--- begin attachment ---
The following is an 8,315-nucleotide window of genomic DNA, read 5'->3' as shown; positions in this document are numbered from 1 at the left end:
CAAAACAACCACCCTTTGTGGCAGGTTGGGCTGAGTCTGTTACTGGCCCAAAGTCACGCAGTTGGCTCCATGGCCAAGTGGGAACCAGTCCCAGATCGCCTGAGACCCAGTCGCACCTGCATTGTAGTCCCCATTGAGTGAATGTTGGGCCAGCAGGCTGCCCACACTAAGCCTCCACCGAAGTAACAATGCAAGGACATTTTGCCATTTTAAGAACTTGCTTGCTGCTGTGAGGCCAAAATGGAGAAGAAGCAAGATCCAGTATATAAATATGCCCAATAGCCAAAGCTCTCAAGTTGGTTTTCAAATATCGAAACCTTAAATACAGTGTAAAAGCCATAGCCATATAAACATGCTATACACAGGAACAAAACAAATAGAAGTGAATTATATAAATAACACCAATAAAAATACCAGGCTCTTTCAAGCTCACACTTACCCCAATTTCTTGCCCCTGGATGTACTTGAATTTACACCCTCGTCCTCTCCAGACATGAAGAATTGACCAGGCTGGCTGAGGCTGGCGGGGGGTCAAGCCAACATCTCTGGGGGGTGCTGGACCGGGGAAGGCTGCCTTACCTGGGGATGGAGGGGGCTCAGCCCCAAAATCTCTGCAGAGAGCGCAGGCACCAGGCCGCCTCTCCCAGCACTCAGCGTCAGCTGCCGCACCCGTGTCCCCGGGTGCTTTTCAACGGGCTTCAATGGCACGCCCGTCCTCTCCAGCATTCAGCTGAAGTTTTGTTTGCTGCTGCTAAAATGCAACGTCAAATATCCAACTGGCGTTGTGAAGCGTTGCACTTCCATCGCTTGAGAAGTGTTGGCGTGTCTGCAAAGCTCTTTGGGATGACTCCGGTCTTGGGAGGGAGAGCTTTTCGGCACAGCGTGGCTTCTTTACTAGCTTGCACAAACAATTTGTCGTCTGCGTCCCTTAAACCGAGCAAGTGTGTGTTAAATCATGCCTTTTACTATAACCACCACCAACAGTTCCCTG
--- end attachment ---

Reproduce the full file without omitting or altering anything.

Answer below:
The following is an 8,315-nucleotide window of genomic DNA, read 5'->3' as shown; positions in this document are numbered from 1 at the left end:
CAAAACAACCACCCTTTGTGGCAGGTTGGGCTGAGTCTGTTACTGGCCCAAAGTCACGCAGTTGGCTCCATGGCCAAGTGGGAACCAGTCCCAGATCGCCTGAGACCCAGTCGCACCTGCATTGTAGTCCCCATTGAGTGAATGTTGGGCCAGCAGGCTGCCCACACTAAGCCTCCACCGAAGTAACAATGCAAGGACATTTTGCCATTTTAAGAACTTGCTTGCTGCTGTGAGGCCAAAATGGAGAAGAAGCAAGATCCAGTATATAAATATGCCCAATAGCCAAAGCTCTCAAGTTGGTTTTCAAATATCGAAACCTTAAATACAGTGTAAAAGCCATAGCCATATAAACATGCTATACACAGGAACAAAACAAATAGAAGTGAATTATATAAATAACACCAATAAAAATACCAGGCTCTTTCAAGCTCACACTTACCCCAATTTCTTGCCCCTGGATGTACTTGAATTTACACCCTCGTCCTCTCCAGACATGAAGAATTGACCAGGCTGGCTGAGGCTGGCGGGGGGTCAAGCCAACATCTCTGGGGGGTGCTGGACCGGGGAAGGCTGCCTTACCTGGGGATGGAGGGGGCTCAGCCCCAAAATCTCTGCAGAGAGCGCAGGCACCAGGCCGCCTCTCCCAGCACTCAGCGTCAGCTGCCGCACCCGTGTCCCCGGGTGCTTTTCAACGGGCTTCAATGGCACGCCCGTCCTCTCCAGCATTCAGCTGAAGTTTTGTTTGCTGCTGCTAAAATGCAACGTCAAATATCCAACTGGCGTTGTGAAGCGTTGCACTTCCATCGCTTGAGAAGTGTTGGCGTGTCTGCAAAGCTCTTTGGGATGACTCCGGTCTTGGGAGGGAGAGCTTTTCGGCACAGCGTGGCTTCTTTACTAGCTTGCACAAACAATTTGTCGTCTGCGTCCCTTAAACCGAGCAAGTGTGTGTTAAATCATGCCTTTTACTATAACCACCACCAACAGTTCCCTG